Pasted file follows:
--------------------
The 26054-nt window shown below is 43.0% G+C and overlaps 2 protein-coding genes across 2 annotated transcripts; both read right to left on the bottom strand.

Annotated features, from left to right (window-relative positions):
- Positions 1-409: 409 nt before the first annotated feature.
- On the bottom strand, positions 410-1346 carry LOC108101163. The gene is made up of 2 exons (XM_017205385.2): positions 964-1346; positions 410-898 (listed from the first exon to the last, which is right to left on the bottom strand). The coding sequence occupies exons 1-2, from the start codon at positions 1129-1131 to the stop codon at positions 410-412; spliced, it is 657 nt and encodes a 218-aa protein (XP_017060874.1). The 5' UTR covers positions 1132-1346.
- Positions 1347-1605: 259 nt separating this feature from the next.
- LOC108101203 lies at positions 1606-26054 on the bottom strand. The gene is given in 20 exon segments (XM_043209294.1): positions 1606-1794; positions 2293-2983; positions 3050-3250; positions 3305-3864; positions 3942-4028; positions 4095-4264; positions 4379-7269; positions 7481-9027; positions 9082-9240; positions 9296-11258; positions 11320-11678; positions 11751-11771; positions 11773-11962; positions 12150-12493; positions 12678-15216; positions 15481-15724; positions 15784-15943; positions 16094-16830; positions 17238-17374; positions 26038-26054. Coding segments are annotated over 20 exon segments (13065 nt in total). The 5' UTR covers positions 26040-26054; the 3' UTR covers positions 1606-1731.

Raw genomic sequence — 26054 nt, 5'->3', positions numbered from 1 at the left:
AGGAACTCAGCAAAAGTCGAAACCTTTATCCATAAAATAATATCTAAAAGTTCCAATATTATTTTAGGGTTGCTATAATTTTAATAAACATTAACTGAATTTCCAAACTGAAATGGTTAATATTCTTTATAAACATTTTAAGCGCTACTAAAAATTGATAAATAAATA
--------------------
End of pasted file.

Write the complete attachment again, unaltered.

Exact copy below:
The 26054-nt window shown below is 43.0% G+C and overlaps 2 protein-coding genes across 2 annotated transcripts; both read right to left on the bottom strand.

Annotated features, from left to right (window-relative positions):
- Positions 1-409: 409 nt before the first annotated feature.
- On the bottom strand, positions 410-1346 carry LOC108101163. The gene is made up of 2 exons (XM_017205385.2): positions 964-1346; positions 410-898 (listed from the first exon to the last, which is right to left on the bottom strand). The coding sequence occupies exons 1-2, from the start codon at positions 1129-1131 to the stop codon at positions 410-412; spliced, it is 657 nt and encodes a 218-aa protein (XP_017060874.1). The 5' UTR covers positions 1132-1346.
- Positions 1347-1605: 259 nt separating this feature from the next.
- LOC108101203 lies at positions 1606-26054 on the bottom strand. The gene is given in 20 exon segments (XM_043209294.1): positions 1606-1794; positions 2293-2983; positions 3050-3250; positions 3305-3864; positions 3942-4028; positions 4095-4264; positions 4379-7269; positions 7481-9027; positions 9082-9240; positions 9296-11258; positions 11320-11678; positions 11751-11771; positions 11773-11962; positions 12150-12493; positions 12678-15216; positions 15481-15724; positions 15784-15943; positions 16094-16830; positions 17238-17374; positions 26038-26054. Coding segments are annotated over 20 exon segments (13065 nt in total). The 5' UTR covers positions 26040-26054; the 3' UTR covers positions 1606-1731.

Raw genomic sequence — 26054 nt, 5'->3', positions numbered from 1 at the left:
AGGAACTCAGCAAAAGTCGAAACCTTTATCCATAAAATAATATCTAAAAGTTCCAATATTATTTTAGGGTTGCTATAATTTTAATAAACATTAACTGAATTTCCAAACTGAAATGGTTAATATTCTTTATAAACATTTTAAGCGCTACTAAAAATTGATAAATAAATA